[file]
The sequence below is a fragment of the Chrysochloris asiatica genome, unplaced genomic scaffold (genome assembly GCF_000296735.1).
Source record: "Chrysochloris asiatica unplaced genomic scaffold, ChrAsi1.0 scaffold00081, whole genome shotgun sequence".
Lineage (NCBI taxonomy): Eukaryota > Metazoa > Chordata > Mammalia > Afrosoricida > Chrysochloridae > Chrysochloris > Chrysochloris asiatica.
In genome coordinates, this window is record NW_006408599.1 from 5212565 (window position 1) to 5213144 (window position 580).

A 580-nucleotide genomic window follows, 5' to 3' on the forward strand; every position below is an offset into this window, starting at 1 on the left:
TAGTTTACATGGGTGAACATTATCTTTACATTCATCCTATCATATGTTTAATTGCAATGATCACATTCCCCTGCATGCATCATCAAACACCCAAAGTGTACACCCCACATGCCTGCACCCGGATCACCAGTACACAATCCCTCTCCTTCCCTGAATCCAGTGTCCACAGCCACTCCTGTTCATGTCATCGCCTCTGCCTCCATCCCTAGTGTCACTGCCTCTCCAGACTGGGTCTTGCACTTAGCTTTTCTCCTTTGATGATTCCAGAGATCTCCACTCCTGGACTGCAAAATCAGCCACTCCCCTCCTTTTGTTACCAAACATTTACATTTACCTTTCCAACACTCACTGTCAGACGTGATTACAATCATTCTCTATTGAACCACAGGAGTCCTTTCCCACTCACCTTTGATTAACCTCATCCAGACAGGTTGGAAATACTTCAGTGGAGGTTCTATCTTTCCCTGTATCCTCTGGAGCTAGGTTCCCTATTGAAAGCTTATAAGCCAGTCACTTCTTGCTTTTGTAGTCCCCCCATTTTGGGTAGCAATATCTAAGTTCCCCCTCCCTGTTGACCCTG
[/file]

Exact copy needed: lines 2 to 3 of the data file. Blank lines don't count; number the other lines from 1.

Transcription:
Source record: "Chrysochloris asiatica unplaced genomic scaffold, ChrAsi1.0 scaffold00081, whole genome shotgun sequence".
Lineage (NCBI taxonomy): Eukaryota > Metazoa > Chordata > Mammalia > Afrosoricida > Chrysochloridae > Chrysochloris > Chrysochloris asiatica.